Be true to your company values

A central part of employee value propositions are company values. These can’t just be words on a poster. Lisa said, “Our workforce is very savvy. They can tell if something is a one-off or if you live and breathe it.” Verifying whether organisations’ values are true only takes a quick internet search. To recruit and retain top talent, leaders must turn business values into employment practices.

This is especially important for Gen Z. Courtney hears from many organisations that younger generations especially are looking for alignment between company values and their personal values. Diversity, inclusion and ESG are, for many prospective employees, just as important as salary. So, leaders should ensure every aspect of their employee value proposition is compelling.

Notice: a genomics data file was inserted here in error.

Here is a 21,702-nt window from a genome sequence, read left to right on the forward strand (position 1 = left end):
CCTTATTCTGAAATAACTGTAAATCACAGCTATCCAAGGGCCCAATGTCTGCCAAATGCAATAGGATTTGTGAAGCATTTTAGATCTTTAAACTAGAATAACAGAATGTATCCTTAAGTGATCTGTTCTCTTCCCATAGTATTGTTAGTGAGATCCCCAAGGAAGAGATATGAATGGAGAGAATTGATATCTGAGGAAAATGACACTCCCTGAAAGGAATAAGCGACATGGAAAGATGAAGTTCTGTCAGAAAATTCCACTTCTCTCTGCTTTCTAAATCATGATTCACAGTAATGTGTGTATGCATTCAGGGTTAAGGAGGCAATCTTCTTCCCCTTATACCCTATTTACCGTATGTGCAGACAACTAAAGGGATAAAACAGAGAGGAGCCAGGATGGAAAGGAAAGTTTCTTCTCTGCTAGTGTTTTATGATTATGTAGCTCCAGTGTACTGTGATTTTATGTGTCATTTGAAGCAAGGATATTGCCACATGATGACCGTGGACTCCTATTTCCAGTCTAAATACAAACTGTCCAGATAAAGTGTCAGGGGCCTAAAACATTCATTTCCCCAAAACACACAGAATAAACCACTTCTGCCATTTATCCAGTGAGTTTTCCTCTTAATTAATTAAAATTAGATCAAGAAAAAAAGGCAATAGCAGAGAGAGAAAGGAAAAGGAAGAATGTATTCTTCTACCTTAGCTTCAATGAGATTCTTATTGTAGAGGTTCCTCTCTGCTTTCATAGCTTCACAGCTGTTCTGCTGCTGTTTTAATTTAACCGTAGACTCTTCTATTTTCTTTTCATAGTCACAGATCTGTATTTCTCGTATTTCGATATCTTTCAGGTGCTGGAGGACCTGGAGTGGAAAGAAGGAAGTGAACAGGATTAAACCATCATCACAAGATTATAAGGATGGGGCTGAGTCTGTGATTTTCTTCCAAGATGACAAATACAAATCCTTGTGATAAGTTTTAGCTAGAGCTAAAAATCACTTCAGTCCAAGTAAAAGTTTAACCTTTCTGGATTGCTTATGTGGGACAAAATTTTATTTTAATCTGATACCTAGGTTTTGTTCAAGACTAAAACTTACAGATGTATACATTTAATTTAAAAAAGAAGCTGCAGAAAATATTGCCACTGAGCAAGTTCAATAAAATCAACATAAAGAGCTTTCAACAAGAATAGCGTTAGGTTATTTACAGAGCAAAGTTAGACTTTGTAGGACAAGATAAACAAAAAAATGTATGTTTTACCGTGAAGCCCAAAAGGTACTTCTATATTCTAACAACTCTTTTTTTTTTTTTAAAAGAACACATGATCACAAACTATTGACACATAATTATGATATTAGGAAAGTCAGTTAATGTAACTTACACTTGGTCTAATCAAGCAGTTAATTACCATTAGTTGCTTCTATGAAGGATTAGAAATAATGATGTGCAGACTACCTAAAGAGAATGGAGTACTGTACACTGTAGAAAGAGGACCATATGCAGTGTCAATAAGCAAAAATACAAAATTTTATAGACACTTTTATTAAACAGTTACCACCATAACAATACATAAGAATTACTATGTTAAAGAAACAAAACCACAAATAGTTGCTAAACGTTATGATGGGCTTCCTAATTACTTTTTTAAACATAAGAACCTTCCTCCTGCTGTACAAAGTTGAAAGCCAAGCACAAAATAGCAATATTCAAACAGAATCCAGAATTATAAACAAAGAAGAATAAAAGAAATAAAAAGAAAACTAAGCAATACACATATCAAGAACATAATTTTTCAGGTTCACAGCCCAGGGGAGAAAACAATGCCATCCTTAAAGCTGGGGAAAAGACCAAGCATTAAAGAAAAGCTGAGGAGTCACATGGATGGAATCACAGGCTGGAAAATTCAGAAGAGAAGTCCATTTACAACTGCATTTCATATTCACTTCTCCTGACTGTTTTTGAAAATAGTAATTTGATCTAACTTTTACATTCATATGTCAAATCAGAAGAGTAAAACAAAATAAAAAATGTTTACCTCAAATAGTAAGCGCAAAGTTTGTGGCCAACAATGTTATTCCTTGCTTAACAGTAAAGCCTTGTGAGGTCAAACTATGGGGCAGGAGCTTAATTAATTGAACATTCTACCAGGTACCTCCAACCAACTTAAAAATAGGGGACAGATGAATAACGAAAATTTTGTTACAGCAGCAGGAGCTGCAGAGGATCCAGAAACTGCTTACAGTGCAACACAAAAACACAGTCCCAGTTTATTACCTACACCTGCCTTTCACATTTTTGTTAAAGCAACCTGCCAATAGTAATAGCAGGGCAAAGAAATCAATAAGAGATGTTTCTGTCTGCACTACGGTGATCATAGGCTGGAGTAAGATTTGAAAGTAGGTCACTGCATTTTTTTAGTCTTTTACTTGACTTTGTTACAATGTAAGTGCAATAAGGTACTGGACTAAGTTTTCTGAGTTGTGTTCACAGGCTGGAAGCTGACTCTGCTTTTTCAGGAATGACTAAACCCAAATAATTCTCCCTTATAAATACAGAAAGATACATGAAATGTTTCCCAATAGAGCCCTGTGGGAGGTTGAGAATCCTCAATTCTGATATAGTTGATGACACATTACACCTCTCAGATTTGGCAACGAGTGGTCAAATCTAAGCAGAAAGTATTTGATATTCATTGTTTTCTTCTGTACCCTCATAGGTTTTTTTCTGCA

Inclusivity supports talent retention

To pull their workforce into the office, leaders have to step into employees’ shoes - understanding their unique needs. And recognising that there is no one-size-fits-all solution. 

It’s perhaps no surprise that a hot topic post-pandemic is inclusivity. Jo believes that “the pandemic made us think more collaboratively…wherever people are, whatever they’re doing, we want them to feel part of [Deloitte’s] infrastructure in the North West.”

Flexible working